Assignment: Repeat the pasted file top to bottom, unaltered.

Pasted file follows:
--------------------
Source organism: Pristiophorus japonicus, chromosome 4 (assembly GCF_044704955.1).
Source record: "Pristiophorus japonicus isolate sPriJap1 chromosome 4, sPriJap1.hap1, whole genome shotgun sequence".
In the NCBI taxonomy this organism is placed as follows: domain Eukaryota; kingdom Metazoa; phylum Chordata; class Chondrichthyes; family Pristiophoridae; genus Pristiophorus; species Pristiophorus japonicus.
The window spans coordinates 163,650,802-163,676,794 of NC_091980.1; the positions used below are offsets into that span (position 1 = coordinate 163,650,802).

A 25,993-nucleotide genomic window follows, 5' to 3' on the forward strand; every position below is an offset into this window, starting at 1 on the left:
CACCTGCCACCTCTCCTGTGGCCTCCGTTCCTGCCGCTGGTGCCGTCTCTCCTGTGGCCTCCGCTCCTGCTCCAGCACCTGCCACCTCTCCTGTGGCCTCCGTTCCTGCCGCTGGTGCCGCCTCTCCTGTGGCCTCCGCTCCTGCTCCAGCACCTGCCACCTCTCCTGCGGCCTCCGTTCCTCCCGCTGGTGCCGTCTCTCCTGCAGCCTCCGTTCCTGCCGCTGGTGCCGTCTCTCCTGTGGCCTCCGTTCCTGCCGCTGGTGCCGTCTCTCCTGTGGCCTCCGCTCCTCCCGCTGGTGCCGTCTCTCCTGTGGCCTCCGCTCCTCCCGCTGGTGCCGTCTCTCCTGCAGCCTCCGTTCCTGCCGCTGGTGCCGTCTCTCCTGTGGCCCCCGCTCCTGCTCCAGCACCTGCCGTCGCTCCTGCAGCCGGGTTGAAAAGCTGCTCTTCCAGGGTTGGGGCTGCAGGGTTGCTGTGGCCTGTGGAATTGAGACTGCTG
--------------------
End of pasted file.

Source organism: Pristiophorus japonicus, chromosome 4 (assembly GCF_044704955.1).
Source record: "Pristiophorus japonicus isolate sPriJap1 chromosome 4, sPriJap1.hap1, whole genome shotgun sequence".
In the NCBI taxonomy this organism is placed as follows: domain Eukaryota; kingdom Metazoa; phylum Chordata; class Chondrichthyes; family Pristiophoridae; genus Pristiophorus; species Pristiophorus japonicus.
The window spans coordinates 163,650,802-163,676,794 of NC_091980.1; the positions used below are offsets into that span (position 1 = coordinate 163,650,802).

A 25,993-nucleotide genomic window follows, 5' to 3' on the forward strand; every position below is an offset into this window, starting at 1 on the left:
CACCTGCCACCTCTCCTGTGGCCTCCGTTCCTGCCGCTGGTGCCGTCTCTCCTGTGGCCTCCGCTCCTGCTCCAGCACCTGCCACCTCTCCTGTGGCCTCCGTTCCTGCCGCTGGTGCCGCCTCTCCTGTGGCCTCCGCTCCTGCTCCAGCACCTGCCACCTCTCCTGCGGCCTCCGTTCCTCCCGCTGGTGCCGTCTCTCCTGCAGCCTCCGTTCCTGCCGCTGGTGCCGTCTCTCCTGTGGCCTCCGTTCCTGCCGCTGGTGCCGTCTCTCCTGTGGCCTCCGCTCCTCCCGCTGGTGCCGTCTCTCCTGTGGCCTCCGCTCCTCCCGCTGGTGCCGTCTCTCCTGCAGCCTCCGTTCCTGCCGCTGGTGCCGTCTCTCCTGTGGCCCCCGCTCCTGCTCCAGCACCTGCCGTCGCTCCTGCAGCCGGGTTGAAAAGCTGCTCTTCCAGGGTTGGGGCTGCAGGGTTGCTGTGGCCTGTGGAATTGAGACTGCTG